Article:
that they are never going to use," Bach said. "The insurers have set
things up this way to guarantee themselves a profit margin."

Many people buy homeowners insurance because banks require them to have
it as a term of the mortgage. Because contents have nothing to do with
the structure of a house, Bach questions why such coverage is part of
the policy.

Insurance is different from a bundled cable bill, she said, because it's
supposed to indemnify customers against loss of real items. If insurers
want to charge people for coverage without proof that the items being
covered actually exist, Bach thinks insurers should automatically pay
the full value of the contents coverage if a house burns to the ground
or is destroyed in a tornado instead of requiring itemized contents
lists and receipts.

Several years ago United Policyholders tried to get the California State
Assembly to pass a bill requiring insurers to pay the full value of the
contents policy in the event of a total loss without an itemized list.
But industry opposition was vehement and the bill failed. Bach said she
thinks their unwillingness to automatically pay people the full value of
their contents policy is a sign the coverage is a one-way street for
insurers to make money.

"If they determined that you had that level of coverage, and everything
is gone, why should you have to jump through hoops?" Bach said. "They're
forcing people to pay for what they don't need."

'Unfair,' senator says

During the fiscal legislative session this spring, lawmakers are limited
in how many general interest bills they can file, but Sen. Reggie
Dupre, D-Montegut, would like to file a bill allowing homeowners to
choose how much contents coverage they buy. In Florida, lawmakers passed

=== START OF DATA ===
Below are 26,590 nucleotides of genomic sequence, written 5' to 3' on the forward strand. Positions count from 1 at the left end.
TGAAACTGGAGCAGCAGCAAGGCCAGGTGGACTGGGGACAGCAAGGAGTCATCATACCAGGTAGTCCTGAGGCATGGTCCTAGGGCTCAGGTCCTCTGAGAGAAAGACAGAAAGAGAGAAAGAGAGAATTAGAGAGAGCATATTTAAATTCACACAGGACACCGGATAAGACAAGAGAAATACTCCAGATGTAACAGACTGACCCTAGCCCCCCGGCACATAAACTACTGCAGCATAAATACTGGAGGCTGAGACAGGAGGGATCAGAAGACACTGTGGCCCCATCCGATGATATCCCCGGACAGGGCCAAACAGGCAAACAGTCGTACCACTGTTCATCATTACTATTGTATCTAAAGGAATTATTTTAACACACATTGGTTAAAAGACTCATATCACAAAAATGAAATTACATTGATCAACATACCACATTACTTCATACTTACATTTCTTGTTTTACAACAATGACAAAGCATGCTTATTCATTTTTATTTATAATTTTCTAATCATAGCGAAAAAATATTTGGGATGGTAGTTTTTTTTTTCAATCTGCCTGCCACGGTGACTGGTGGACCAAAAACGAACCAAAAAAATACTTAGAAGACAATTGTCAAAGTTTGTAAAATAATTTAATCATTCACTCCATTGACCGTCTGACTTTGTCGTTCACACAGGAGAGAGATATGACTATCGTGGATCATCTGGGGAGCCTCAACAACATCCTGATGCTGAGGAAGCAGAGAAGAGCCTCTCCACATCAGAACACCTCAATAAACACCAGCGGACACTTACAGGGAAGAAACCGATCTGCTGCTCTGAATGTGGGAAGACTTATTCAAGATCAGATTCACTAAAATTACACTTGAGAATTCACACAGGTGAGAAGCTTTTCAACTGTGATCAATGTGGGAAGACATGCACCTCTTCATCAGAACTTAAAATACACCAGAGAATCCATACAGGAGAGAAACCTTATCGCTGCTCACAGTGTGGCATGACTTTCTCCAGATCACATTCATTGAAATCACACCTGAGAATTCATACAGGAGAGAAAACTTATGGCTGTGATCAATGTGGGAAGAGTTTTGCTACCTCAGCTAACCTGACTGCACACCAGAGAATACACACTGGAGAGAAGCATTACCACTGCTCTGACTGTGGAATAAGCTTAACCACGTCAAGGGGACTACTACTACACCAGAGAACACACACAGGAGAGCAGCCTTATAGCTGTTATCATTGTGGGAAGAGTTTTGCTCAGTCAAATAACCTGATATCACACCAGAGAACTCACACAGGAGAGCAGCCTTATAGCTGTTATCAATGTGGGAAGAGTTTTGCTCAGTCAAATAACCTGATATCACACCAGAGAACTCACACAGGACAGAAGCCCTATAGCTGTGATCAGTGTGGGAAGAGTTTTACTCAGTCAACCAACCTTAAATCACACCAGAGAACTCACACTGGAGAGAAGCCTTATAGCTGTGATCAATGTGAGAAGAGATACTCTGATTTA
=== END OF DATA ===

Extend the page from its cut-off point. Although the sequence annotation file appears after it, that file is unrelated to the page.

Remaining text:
a bill in 2006 allowing homeowners to skip contents coverage altogether
if they choose.

"I think it behooves us to at least allow the consumer to have the
option to have a lesser amount of contents coverage. National Flood
works on an optional basis like that," Dupre said. "It's an unfair
playing field for the consumer when it comes to contents coverage."

Like Brannon, when Insurance Commissioner Jim Donelon's insurance
renewal arrived at his home in Metairie, he was also surprised at how
much contents coverage he had, because the amount of contents coverage
automatically increases with the insured value of the house each year.

But Donelon said he believes in the premise of making sure homeowners
are adequately insured by having the contents included as part of the
insurance package, and he doesn't see contents as an issue worth
pursuing. Buying homeowners coverage as a package is cheaper than buying
a bare-bones "dwelling/fire" policy and trying to add things such as
liability and contents. Rates for contents coverage are more expensive
in smaller amounts, he said.

Meanwhile, as Donelon tries to recruit insurers to do business in
Louisiana, he doesn't want to make that task more difficult by forcing
companies to write and price policies in different ways than they would
in most other states.

"I wouldn't be arguing if the companies were making buckets of money
from the state of Louisiana," he said.